API RP 755: The Why, What, and How of This Fatigue Standard
Why Was API RP 755 Created?
If you think safety program management is expensive for an oil and gas company, an accident involving employees and others can be even more costly to the company long term. In petroleum industries in particular, having clear safety rules and regulations for the workplace can be a matter of life and death.
On March 23, 2005, the BP Texas City refinery experienced explosions and fires that resulted in 15 deaths, 180 injuries, and billions of dollars in economic loss. A 2-year investigation from the Chemical Safety Board (CSB) identified several technical and organizational deficiencies – among them was the finding that the operators had been working 12-hour shifts for as many as 29 consecutive days.
In response to this important finding, the American Petroleum Institute (API) created Recommended Practice 755 (RP 755): Fatigue Risk Management Systems for Personnel in the Refining and Petrochemical Industries. The purpose of API RP 755 was to introduce “fatigue prevention guidelines for the refining and petrochemical industries that, at a minimum, limit hours and days of work and address shift work.” This was a necessary first step to establishing industry-wide awareness about the risks posed by fatigue in the workplace.
Which Industries Are Affected?
API RP 755 applies to refineries, petrochemical and chemical operations, natural gas liquids extraction plants, and other facilities such as those covered by the Occupational Safety and Health Administration (OSHA) Process Safety Management Standard, 29 CFR 1910.119.
Which Workers Are Affected?
Safety guidelines apply to employees and contractors who perform process safety-sensitive actions during night shifts, rotating shifts, extended hours/days, or call-outs. Safety guidelines also apply to managers and supervisors who make process and safety-sensitive decisions.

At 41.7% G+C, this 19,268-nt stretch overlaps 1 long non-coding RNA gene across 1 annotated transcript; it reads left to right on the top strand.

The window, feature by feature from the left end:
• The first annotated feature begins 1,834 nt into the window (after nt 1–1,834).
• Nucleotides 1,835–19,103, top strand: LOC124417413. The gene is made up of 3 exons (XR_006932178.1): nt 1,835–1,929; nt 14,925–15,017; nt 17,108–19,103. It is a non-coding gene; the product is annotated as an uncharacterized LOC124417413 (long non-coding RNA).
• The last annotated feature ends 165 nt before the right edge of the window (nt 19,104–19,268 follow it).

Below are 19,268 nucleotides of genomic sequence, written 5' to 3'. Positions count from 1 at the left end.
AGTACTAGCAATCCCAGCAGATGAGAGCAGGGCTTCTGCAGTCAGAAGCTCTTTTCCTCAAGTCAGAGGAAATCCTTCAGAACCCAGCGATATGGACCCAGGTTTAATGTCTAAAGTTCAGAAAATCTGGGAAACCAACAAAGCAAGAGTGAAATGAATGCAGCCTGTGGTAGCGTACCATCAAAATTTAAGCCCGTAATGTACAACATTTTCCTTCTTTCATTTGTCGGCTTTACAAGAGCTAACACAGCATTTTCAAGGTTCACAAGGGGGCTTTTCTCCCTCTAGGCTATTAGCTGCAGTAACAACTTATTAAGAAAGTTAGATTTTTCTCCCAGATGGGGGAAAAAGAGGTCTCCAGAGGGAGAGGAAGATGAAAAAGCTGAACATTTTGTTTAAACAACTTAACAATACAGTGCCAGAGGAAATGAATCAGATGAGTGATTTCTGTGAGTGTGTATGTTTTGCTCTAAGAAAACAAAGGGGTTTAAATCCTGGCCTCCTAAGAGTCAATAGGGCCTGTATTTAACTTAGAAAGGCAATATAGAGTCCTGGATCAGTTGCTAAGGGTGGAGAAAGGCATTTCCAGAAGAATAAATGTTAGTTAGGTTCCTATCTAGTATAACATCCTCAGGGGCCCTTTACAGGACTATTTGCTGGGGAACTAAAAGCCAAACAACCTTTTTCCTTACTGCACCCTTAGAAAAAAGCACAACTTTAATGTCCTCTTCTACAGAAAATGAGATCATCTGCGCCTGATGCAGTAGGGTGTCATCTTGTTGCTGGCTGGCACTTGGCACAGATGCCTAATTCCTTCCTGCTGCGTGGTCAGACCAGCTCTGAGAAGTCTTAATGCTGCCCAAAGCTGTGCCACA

What Is Fatigue Risk Management?
Everyone experiences fatigue. A bad night’s sleep can have immediate effects on our mood, reasoning abilities, and even physical appearance. However, prolonged sleep deprivation can have serious consequences for our health, including an increased likelihood of developing cancer and heart disease.
Shift work can cause additional fatigue. Even though risk is a common part of everyday life, many 24/7 operations observe a higher frequency of overtime and extended work shifts which amplifies the potential for hazards. At its best, excessive fatigue can lead to decreased performance and worker dissatisfaction. At its worst, it can result in an injury or a fatal accident.
Addressing fatigue in the workplace requires a comprehensive approach that integrates scientific and medical knowledge with a practical understanding of operational issues.
Several studies have found that tired and sleepy workers are 70 percent more likely to be involved in accidents than well-rested individuals.
A Fatigue Risk Management System (FRMS), as described in API RP 755, refers to a comprehensive framework for addressing the risks that may arise from fatigue. Instead of reactionary measures, it emphasizes the optimization of workplace safety at all levels of an organization, before an incident occurs. It encompasses the training and education of employees, in addition to outlining successful management strategies for supervisors.